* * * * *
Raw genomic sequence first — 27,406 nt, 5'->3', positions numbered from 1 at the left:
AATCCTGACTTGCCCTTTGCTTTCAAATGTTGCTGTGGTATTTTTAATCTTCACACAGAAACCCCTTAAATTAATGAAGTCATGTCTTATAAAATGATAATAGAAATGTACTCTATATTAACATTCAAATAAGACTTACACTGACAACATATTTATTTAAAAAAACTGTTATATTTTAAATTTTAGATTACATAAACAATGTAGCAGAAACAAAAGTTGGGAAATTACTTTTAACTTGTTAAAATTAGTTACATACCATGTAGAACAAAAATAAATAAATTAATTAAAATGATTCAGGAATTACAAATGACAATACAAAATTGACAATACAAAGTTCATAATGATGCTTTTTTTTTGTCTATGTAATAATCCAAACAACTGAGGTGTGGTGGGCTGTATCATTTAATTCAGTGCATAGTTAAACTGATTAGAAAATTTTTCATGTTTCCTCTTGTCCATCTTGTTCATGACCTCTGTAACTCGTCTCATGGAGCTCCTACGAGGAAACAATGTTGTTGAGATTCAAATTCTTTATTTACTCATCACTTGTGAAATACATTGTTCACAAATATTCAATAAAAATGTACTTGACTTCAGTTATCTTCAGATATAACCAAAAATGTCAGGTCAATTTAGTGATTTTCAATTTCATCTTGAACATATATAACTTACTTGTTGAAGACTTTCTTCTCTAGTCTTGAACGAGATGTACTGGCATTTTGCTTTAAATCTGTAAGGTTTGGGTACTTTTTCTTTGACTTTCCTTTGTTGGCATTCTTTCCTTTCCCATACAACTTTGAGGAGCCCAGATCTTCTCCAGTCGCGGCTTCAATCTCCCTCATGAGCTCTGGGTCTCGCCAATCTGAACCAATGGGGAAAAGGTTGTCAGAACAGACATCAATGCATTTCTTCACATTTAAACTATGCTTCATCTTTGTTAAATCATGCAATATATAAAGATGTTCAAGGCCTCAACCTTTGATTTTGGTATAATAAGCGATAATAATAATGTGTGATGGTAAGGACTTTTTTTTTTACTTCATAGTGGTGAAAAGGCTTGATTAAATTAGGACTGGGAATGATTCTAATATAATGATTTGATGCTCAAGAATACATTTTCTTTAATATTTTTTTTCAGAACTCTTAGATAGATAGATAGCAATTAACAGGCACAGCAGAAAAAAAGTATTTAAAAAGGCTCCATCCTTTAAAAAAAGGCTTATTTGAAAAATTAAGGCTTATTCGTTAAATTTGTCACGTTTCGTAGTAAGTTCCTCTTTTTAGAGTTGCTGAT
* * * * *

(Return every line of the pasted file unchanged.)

Raw genomic sequence first — 27,406 nt, 5'->3', positions numbered from 1 at the left:
AATCCTGACTTGCCCTTTGCTTTCAAATGTTGCTGTGGTATTTTTAATCTTCACACAGAAACCCCTTAAATTAATGAAGTCATGTCTTATAAAATGATAATAGAAATGTACTCTATATTAACATTCAAATAAGACTTACACTGACAACATATTTATTTAAAAAAACTGTTATATTTTAAATTTTAGATTACATAAACAATGTAGCAGAAACAAAAGTTGGGAAATTACTTTTAACTTGTTAAAATTAGTTACATACCATGTAGAACAAAAATAAATAAATTAATTAAAATGATTCAGGAATTACAAATGACAATACAAAATTGACAATACAAAGTTCATAATGATGCTTTTTTTTTGTCTATGTAATAATCCAAACAACTGAGGTGTGGTGGGCTGTATCATTTAATTCAGTGCATAGTTAAACTGATTAGAAAATTTTTCATGTTTCCTCTTGTCCATCTTGTTCATGACCTCTGTAACTCGTCTCATGGAGCTCCTACGAGGAAACAATGTTGTTGAGATTCAAATTCTTTATTTACTCATCACTTGTGAAATACATTGTTCACAAATATTCAATAAAAATGTACTTGACTTCAGTTATCTTCAGATATAACCAAAAATGTCAGGTCAATTTAGTGATTTTCAATTTCATCTTGAACATATATAACTTACTTGTTGAAGACTTTCTTCTCTAGTCTTGAACGAGATGTACTGGCATTTTGCTTTAAATCTGTAAGGTTTGGGTACTTTTTCTTTGACTTTCCTTTGTTGGCATTCTTTCCTTTCCCATACAACTTTGAGGAGCCCAGATCTTCTCCAGTCGCGGCTTCAATCTCCCTCATGAGCTCTGGGTCTCGCCAATCTGAACCAATGGGGAAAAGGTTGTCAGAACAGACATCAATGCATTTCTTCACATTTAAACTATGCTTCATCTTTGTTAAATCATGCAATATATAAAGATGTTCAAGGCCTCAACCTTTGATTTTGGTATAATAAGCGATAATAATAATGTGTGATGGTAAGGACTTTTTTTTTTACTTCATAGTGGTGAAAAGGCTTGATTAAATTAGGACTGGGAATGATTCTAATATAATGATTTGATGCTCAAGAATACATTTTCTTTAATATTTTTTTTCAGAACTCTTAGATAGATAGATAGCAATTAACAGGCACAGCAGAAAAAAAGTATTTAAAAAGGCTCCATCCTTTAAAAAAAGGCTTATTTGAAAAATTAAGGCTTATTCGTTAAATTTGTCACGTTTCGTAGTAAGTTCCTCTTTTTAGAGTTGCTGAT